Discussion Paper (including recommendations on actions), December 1996

    High Level Strategy Group for ICT Standards

    Report No.2: Barriers to Electronic Commerce in support of SMEs, Edition 1.0, November 1996

    MoU on Open Access to Electronic Commerce for European SMEs

    Various MoU Working Groups, covering:

    • Inter-operation Protocols for Transaction Billing, Verification and Confidentiality
    • Protocols for Interoperation of Directories of Small Business Services
    • Protocols Supporting the Exchange of Legally Binding Documents and Signatures
    • Rights and Responsibilities

    United States


    Working Group 4 on User/Content Provider Standards Requirements

    Progressing with various Electronic Commerce issues

    See http://www.ansi.org/iisp/.

    Clinton Administration

    A Framework for Global Electronic Commerce, July 1997

    See http://www.iitf.nist.gov/eleccomm/ecomm.htm.


    Various pilots, projects and publications, including:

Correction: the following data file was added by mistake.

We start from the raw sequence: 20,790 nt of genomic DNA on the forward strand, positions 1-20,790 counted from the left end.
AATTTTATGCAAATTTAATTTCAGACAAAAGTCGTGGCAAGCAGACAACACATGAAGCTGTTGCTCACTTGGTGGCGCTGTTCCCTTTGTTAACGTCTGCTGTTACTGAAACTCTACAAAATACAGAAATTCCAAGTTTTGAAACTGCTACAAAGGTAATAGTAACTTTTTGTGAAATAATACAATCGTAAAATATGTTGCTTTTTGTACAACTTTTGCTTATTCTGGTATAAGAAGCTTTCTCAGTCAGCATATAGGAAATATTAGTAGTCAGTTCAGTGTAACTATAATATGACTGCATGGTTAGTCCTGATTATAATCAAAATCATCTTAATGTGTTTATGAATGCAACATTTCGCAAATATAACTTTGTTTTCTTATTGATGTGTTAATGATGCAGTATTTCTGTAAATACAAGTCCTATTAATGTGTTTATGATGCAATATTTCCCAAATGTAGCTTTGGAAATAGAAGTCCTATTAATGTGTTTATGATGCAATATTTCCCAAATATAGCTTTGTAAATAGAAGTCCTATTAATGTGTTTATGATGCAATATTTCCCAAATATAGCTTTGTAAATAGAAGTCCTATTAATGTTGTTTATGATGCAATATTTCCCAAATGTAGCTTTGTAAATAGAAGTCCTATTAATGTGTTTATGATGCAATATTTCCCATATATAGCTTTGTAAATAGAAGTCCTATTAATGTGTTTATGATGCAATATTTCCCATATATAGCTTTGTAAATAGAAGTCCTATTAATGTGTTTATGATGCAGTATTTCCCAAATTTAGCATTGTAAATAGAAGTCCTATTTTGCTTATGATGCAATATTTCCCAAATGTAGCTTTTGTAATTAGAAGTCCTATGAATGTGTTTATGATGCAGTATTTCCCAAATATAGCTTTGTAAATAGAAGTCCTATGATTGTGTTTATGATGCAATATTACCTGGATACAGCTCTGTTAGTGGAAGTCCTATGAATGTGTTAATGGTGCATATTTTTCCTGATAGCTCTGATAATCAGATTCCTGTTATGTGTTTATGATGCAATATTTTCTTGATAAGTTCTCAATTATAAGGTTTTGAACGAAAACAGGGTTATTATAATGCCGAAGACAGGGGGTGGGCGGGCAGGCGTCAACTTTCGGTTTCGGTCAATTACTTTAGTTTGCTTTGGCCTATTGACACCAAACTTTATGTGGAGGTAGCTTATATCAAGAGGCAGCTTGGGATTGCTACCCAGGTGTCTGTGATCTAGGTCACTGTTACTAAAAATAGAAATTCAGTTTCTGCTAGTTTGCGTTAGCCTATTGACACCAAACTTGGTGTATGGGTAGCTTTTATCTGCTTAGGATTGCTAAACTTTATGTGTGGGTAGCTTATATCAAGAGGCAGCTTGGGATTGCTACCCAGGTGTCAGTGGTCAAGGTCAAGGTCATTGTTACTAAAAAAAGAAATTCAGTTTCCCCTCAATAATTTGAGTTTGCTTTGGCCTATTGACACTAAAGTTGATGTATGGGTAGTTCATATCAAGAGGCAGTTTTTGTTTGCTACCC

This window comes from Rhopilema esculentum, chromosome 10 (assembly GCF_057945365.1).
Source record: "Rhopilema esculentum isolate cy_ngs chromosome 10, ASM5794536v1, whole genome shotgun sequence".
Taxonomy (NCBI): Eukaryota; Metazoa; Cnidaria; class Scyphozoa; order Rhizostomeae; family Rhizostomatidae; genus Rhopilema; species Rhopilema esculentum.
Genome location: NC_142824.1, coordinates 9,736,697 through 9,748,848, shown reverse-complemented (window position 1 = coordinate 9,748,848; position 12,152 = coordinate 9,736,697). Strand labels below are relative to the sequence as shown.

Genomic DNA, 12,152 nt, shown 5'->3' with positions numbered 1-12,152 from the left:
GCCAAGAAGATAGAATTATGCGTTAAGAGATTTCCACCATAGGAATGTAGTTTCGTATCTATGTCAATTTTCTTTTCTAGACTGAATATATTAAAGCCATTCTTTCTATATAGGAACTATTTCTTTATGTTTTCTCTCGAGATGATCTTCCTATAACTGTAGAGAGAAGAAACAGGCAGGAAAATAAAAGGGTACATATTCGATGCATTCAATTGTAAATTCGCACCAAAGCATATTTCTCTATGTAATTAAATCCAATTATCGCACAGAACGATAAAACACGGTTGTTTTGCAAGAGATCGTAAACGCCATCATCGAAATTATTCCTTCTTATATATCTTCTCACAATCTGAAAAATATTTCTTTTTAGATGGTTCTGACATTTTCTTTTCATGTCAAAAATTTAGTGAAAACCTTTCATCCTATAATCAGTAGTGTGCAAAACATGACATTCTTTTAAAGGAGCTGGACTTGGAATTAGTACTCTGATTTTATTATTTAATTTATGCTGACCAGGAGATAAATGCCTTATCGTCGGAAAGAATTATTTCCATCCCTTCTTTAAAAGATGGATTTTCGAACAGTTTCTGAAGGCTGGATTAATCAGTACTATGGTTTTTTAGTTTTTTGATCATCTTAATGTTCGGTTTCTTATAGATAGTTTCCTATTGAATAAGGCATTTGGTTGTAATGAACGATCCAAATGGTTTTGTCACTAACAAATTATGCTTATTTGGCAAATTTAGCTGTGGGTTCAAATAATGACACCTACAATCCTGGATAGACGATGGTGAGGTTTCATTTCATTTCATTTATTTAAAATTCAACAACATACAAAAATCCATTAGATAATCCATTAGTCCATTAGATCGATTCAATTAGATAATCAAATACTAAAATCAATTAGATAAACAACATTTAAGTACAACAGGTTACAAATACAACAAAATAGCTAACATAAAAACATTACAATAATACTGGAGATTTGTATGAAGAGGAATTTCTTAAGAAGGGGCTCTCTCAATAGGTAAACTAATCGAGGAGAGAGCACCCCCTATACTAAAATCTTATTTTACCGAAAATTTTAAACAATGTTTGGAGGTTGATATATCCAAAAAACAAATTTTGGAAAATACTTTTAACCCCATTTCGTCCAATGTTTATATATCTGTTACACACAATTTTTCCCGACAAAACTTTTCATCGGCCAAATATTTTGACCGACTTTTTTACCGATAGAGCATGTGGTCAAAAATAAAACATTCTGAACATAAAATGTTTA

In addition, CommerceNet and Information Technology Association of America has announced a joint industry initiative to advance the Clinton Administration's Electronic Commerce Framework.

    See http://www.commerce.net/.

    Cross-Industry Working Team

    Electronic Commerce in the NII, October 1995

    See http://www.xiwt.org/documents/EComm_doc/ECommTOC2.html.


    Ministry of International Trade and Industry (MITI)

    Towards the Age of the Digital Economy - For Rapid Progress in the Japanese Economy and World Economic Growth in the 21stCentury, Draft, May 1997-09-29

    See http://www.miti.go.jp/intro-e/a228100e.html.

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    This information set on OII standards is maintained by Martin Bryan of The SGML Centre and Man-Sze Li of IC Focus on behalf ofEuropean Commission DGXIII/E.

    File last updated: September 1997